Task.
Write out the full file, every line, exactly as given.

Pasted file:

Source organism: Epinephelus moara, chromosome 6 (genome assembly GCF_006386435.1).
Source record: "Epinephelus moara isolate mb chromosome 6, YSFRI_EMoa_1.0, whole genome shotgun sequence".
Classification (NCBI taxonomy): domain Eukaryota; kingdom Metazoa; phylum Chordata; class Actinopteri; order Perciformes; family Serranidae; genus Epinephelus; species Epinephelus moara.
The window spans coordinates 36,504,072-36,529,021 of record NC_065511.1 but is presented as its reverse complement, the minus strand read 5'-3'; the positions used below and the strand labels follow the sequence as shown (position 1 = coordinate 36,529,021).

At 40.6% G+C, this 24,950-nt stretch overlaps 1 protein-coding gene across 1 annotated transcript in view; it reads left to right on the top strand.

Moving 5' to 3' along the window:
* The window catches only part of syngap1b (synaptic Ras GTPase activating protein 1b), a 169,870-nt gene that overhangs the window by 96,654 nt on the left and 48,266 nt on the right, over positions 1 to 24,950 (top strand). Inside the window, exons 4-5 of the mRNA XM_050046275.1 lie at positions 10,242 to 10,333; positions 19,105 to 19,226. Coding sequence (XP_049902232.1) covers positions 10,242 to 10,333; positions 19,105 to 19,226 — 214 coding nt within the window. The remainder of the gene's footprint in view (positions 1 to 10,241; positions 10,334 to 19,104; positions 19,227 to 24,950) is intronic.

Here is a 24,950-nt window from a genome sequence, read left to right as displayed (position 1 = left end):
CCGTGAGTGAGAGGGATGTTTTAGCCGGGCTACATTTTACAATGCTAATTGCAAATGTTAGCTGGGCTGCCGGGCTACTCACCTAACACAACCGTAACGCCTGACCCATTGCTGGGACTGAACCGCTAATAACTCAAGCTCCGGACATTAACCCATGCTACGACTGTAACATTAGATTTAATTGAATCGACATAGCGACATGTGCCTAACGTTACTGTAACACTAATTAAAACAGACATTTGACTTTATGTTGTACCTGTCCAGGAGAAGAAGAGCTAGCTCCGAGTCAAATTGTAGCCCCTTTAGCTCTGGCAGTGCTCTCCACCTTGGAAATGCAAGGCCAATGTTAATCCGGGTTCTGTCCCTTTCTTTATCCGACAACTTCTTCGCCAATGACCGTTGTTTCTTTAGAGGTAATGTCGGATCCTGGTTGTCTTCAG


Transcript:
Source organism: Epinephelus moara, chromosome 6 (genome assembly GCF_006386435.1).
Source record: "Epinephelus moara isolate mb chromosome 6, YSFRI_EMoa_1.0, whole genome shotgun sequence".
Classification (NCBI taxonomy): domain Eukaryota; kingdom Metazoa; phylum Chordata; class Actinopteri; order Perciformes; family Serranidae; genus Epinephelus; species Epinephelus moara.
The window spans coordinates 36,504,072-36,529,021 of record NC_065511.1 but is presented as its reverse complement, the minus strand read 5'-3'; the positions used below and the strand labels follow the sequence as shown (position 1 = coordinate 36,529,021).

At 40.6% G+C, this 24,950-nt stretch overlaps 1 protein-coding gene across 1 annotated transcript in view; it reads left to right on the top strand.

Moving 5' to 3' along the window:
* The window catches only part of syngap1b (synaptic Ras GTPase activating protein 1b), a 169,870-nt gene that overhangs the window by 96,654 nt on the left and 48,266 nt on the right, over positions 1 to 24,950 (top strand). Inside the window, exons 4-5 of the mRNA XM_050046275.1 lie at positions 10,242 to 10,333; positions 19,105 to 19,226. Coding sequence (XP_049902232.1) covers positions 10,242 to 10,333; positions 19,105 to 19,226 — 214 coding nt within the window. The remainder of the gene's footprint in view (positions 1 to 10,241; positions 10,334 to 19,104; positions 19,227 to 24,950) is intronic.

Here is a 24,950-nt window from a genome sequence, read left to right as displayed (position 1 = left end):
CCGTGAGTGAGAGGGATGTTTTAGCCGGGCTACATTTTACAATGCTAATTGCAAATGTTAGCTGGGCTGCCGGGCTACTCACCTAACACAACCGTAACGCCTGACCCATTGCTGGGACTGAACCGCTAATAACTCAAGCTCCGGACATTAACCCATGCTACGACTGTAACATTAGATTTAATTGAATCGACATAGCGACATGTGCCTAACGTTACTGTAACACTAATTAAAACAGACATTTGACTTTATGTTGTACCTGTCCAGGAGAAGAAGAGCTAGCTCCGAGTCAAATTGTAGCCCCTTTAGCTCTGGCAGTGCTCTCCACCTTGGAAATGCAAGGCCAATGTTAATCCGGGTTCTGTCCCTTTCTTTATCCGACAACTTCTTCGCCAATGACCGTTGTTTCTTTAGAGGTAATGTCGGATCCTGGTTGTCTTCAG